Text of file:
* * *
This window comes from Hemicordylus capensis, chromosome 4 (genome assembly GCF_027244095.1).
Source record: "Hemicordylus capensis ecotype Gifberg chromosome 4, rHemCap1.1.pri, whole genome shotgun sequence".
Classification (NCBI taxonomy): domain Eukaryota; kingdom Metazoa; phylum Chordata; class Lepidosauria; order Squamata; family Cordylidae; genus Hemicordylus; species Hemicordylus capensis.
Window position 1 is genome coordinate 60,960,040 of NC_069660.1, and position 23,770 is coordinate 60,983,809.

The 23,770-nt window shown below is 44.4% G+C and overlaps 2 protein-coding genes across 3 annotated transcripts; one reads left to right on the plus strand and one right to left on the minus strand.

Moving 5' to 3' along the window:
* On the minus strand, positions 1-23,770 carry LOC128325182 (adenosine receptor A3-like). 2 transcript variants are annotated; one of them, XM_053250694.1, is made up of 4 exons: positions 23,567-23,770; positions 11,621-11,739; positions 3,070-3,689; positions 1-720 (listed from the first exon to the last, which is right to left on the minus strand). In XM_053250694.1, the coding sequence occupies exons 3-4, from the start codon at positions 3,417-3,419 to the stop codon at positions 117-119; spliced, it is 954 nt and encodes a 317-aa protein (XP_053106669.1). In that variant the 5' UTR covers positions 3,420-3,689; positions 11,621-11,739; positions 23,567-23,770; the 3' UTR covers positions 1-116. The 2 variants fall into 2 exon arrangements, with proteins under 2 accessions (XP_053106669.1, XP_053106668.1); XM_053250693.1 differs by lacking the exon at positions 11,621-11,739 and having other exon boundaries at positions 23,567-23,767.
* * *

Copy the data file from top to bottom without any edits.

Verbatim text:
This window comes from Hemicordylus capensis, chromosome 4 (genome assembly GCF_027244095.1).
Source record: "Hemicordylus capensis ecotype Gifberg chromosome 4, rHemCap1.1.pri, whole genome shotgun sequence".
Classification (NCBI taxonomy): domain Eukaryota; kingdom Metazoa; phylum Chordata; class Lepidosauria; order Squamata; family Cordylidae; genus Hemicordylus; species Hemicordylus capensis.
Window position 1 is genome coordinate 60,960,040 of NC_069660.1, and position 23,770 is coordinate 60,983,809.

The 23,770-nt window shown below is 44.4% G+C and overlaps 2 protein-coding genes across 3 annotated transcripts; one reads left to right on the plus strand and one right to left on the minus strand.

Moving 5' to 3' along the window:
* On the minus strand, positions 1-23,770 carry LOC128325182 (adenosine receptor A3-like). 2 transcript variants are annotated; one of them, XM_053250694.1, is made up of 4 exons: positions 23,567-23,770; positions 11,621-11,739; positions 3,070-3,689; positions 1-720 (listed from the first exon to the last, which is right to left on the minus strand). In XM_053250694.1, the coding sequence occupies exons 3-4, from the start codon at positions 3,417-3,419 to the stop codon at positions 117-119; spliced, it is 954 nt and encodes a 317-aa protein (XP_053106669.1). In that variant the 5' UTR covers positions 3,420-3,689; positions 11,621-11,739; positions 23,567-23,770; the 3' UTR covers positions 1-116. The 2 variants fall into 2 exon arrangements, with proteins under 2 accessions (XP_053106669.1, XP_053106668.1); XM_053250693.1 differs by lacking the exon at positions 11,621-11,739 and having other exon boundaries at positions 23,567-23,767.